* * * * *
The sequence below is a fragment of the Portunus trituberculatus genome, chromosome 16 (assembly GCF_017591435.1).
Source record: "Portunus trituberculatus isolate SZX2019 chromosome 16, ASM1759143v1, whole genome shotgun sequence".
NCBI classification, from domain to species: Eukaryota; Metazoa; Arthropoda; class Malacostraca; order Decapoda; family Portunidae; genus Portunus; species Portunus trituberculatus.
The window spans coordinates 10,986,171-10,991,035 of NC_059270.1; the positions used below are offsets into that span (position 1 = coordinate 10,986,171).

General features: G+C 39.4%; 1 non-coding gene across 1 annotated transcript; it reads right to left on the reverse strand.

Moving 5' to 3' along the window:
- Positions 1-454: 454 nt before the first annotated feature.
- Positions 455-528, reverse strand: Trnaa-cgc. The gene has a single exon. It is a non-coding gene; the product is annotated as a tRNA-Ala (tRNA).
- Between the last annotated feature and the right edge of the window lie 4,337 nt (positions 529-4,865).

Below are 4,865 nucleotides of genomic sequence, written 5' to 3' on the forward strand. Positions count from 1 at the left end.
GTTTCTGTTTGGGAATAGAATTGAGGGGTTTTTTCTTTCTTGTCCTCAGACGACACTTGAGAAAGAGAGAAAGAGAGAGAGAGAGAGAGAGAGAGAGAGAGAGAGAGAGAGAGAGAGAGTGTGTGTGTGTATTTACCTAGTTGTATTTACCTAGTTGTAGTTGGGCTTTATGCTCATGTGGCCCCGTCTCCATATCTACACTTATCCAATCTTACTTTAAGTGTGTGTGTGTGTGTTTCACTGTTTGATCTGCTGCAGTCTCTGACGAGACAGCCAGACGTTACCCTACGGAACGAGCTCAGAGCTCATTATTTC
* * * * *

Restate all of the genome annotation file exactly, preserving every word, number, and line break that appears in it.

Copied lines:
The sequence below is a fragment of the Portunus trituberculatus genome, chromosome 16 (assembly GCF_017591435.1).
Source record: "Portunus trituberculatus isolate SZX2019 chromosome 16, ASM1759143v1, whole genome shotgun sequence".
NCBI classification, from domain to species: Eukaryota; Metazoa; Arthropoda; class Malacostraca; order Decapoda; family Portunidae; genus Portunus; species Portunus trituberculatus.
The window spans coordinates 10,986,171-10,991,035 of NC_059270.1; the positions used below are offsets into that span (position 1 = coordinate 10,986,171).

General features: G+C 39.4%; 1 non-coding gene across 1 annotated transcript; it reads right to left on the reverse strand.

Moving 5' to 3' along the window:
- Positions 1-454: 454 nt before the first annotated feature.
- Positions 455-528, reverse strand: Trnaa-cgc. The gene has a single exon. It is a non-coding gene; the product is annotated as a tRNA-Ala (tRNA).
- Between the last annotated feature and the right edge of the window lie 4,337 nt (positions 529-4,865).

Below are 4,865 nucleotides of genomic sequence, written 5' to 3' on the forward strand. Positions count from 1 at the left end.
GTTTCTGTTTGGGAATAGAATTGAGGGGTTTTTTCTTTCTTGTCCTCAGACGACACTTGAGAAAGAGAGAAAGAGAGAGAGAGAGAGAGAGAGAGAGAGAGAGAGAGAGAGAGAGAGAGTGTGTGTGTGTATTTACCTAGTTGTATTTACCTAGTTGTAGTTGGGCTTTATGCTCATGTGGCCCCGTCTCCATATCTACACTTATCCAATCTTACTTTAAGTGTGTGTGTGTGTGTTTCACTGTTTGATCTGCTGCAGTCTCTGACGAGACAGCCAGACGTTACCCTACGGAACGAGCTCAGAGCTCATTATTTC